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I'm really interested in the PyPy project, but for the 1st (but less well-known) of its purposes listed below:

  • A set of tools for implementing interpreters for interpreted languages
  • An implementation of Python using this toolchain

In the following blog post, http://morepypy.blogspot.com/2011/04/tutorial-writing-interpreter-with-pypy.html, and http://morepypy.blogspot.com/2011/04/tutorial-part-2-adding-jit.html there's a detailed tutorial on how to implement a brainfork interpreter with RPython, and add a JIT.

However I've read elsewhere that RPython can be troublesome to work with--syntax created for dynamic typing suddenly restricted to inferred static typing leads to hard-to-understand compile errors.

So my question is, are there any other projects that would allow you to write a brainfudge interpreter/JIT like in the tutorial above? Or is PyPy the only option for doing so as succinctly?

(Aside): If one exists, what's the point of RPython in general? Is it just to show that a subset Python can be made type-safe, and Python implemented in that subset? Would it have made more sense just to do "PyPy" in an existing interpreter-creation tool?

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2 Answers 2

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However I've read elsewhere that RPython can be troublesome to work with--syntax created for dynamic typing suddenly restricted to inferred static typing leads to hard-to-understand compile errors.

It's less about syntax (the only thing Python syntax has to do with typing is that it has no place for type annotations, and that can - and was, in 3.0 - changed), and more about:

  1. Good error messages are seriously hard, and the code for them almost inevitable changes as the rest of the compiler changes. Therefore, it's a lot of effort, and one of the first corners to cut when you're working on highly complicated code compiling code written by a handful of experts (quite often the same people who wrote the translator) instead of the general public. The fact that the translator operates quite differently from usual compilers does not help either.
  2. The fact that everything is inferred means the only insight into types (for you as reader) comes from understanding and mentally applying the process by which the translator infers types. And that's quite different from usual compiler techniques and not exactly trivial.

So my question is, are there any other projects that would allow you to write a brainfudge interpreter/JIT like in the tutorial above? Or is PyPy the only option for doing so as succinctly?

I am not aware of any other project which attempts creates a JIT compiler from an interpreter. I'm pretty confident the idea was new when the PyPy guys did it, so the odds that something else like this (if it exists) is more mature than RPython are slim. There are numerous projects which aid individual aspects. There are also a few which tackle many or "all" of these aspects together, such as Parrot. But AFAIK none of them have success stories anywhere as compelling as PyPy.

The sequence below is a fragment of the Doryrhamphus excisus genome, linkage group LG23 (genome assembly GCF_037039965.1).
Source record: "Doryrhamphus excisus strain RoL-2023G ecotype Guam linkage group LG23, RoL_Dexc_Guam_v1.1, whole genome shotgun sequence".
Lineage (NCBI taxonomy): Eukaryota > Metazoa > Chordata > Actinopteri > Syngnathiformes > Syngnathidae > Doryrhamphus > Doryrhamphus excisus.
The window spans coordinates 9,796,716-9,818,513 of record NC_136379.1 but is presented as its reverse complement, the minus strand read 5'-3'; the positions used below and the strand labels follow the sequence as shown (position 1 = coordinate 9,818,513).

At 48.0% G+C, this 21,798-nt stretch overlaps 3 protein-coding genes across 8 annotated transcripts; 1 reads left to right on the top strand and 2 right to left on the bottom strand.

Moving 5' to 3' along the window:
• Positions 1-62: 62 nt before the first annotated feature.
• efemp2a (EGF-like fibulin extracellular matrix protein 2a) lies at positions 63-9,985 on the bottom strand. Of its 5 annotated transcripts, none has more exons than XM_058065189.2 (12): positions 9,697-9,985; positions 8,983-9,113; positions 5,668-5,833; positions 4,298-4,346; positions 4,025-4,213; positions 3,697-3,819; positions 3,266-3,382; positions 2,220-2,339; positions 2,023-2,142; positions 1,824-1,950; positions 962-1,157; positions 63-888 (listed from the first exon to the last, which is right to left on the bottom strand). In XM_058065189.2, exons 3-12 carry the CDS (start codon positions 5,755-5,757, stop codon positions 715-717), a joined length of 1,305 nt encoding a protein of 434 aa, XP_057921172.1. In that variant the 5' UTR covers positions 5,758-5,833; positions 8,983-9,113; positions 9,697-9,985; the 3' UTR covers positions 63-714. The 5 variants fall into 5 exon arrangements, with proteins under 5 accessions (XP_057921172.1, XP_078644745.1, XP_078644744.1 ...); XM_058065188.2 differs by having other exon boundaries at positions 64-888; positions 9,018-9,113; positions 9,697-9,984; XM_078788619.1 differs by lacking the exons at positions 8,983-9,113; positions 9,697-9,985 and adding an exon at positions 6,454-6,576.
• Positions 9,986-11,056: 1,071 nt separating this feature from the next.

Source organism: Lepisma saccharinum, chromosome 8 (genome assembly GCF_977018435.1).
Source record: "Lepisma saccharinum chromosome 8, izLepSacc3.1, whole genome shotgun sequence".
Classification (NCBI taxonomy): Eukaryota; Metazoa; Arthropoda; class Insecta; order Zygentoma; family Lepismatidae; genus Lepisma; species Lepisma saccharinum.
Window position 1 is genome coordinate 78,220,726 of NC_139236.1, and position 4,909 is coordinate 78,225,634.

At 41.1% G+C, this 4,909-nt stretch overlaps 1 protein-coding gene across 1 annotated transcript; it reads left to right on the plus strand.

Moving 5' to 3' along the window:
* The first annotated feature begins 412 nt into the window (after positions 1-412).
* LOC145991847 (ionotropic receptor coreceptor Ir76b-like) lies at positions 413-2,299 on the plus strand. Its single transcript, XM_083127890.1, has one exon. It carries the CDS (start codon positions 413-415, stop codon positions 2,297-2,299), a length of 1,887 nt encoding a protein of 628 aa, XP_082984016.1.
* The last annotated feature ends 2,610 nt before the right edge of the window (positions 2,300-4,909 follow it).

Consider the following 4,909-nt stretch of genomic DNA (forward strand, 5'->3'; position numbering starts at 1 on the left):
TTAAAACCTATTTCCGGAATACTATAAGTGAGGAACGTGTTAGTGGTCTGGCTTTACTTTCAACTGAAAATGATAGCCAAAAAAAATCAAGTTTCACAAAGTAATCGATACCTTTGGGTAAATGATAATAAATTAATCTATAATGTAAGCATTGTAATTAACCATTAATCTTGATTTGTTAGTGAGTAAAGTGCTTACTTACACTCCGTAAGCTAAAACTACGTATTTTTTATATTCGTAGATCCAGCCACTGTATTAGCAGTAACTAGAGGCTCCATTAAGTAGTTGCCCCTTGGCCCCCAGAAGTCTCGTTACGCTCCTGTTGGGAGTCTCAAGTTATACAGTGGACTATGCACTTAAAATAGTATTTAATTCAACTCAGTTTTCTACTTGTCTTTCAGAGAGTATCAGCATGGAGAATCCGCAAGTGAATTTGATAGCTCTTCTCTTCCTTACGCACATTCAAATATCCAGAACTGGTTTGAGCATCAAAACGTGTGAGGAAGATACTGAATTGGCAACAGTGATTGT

Parrot is a VM for dynamic languages and features several backends (no JIT since v1.7 as I just learned, but the architecture permits re-introducing one transparently), and apparently grew a rich set of tools for language implementers. The CLR and JVM offer similar services for static object-oriented languages, though I do not know of tools quite as sophisticated as Parrot's.

But instead of you writing an interpreter, it defines am IR (several ones in fact) and your job is compiling the language to that IR (and defining built-in functionality in terms the VM can understand). In this regard, it's different from the RPython approach of writing an interpreter. Also, as with other VMs, you are screwed should some aspect of your language map badly to the IR. Need something radically different from the VM's services? Have fun emulating it (and suffering from awful performance). Need a language-specific optimization (that is not valid for arbitrary IR, and cannot be done ahead of time)? Say goodbye to those performance improvements. I'm not aware of a complete language implementation on Parrot except for toy languages. And since they are not constantly bragging about performance, I fear that they are currently weak in this regard.

LLVM (mentioned by others), as well as many other code generators/backends, is just one ingredient. You'd have to write a fully-blown static compiler lowering your language to the level of abstraction of machine code, rather than an interpreter. That may be feasible, but is certainly quite different.

If one exists, what's the point of RPython in general?

"Writing JIT compilers is hard, let's go shoppingwrite interpreters." Well, it probably started out as "we want to do Python in Python, but it'd be too slow and we don't want to make a programming language from scratch". But these days, RPython is a very interesting programming language in its own right, by virtue of being the world's first programming language with JIT compilers as first-class (not really in the sense of first-class functions, but close enough) language construct.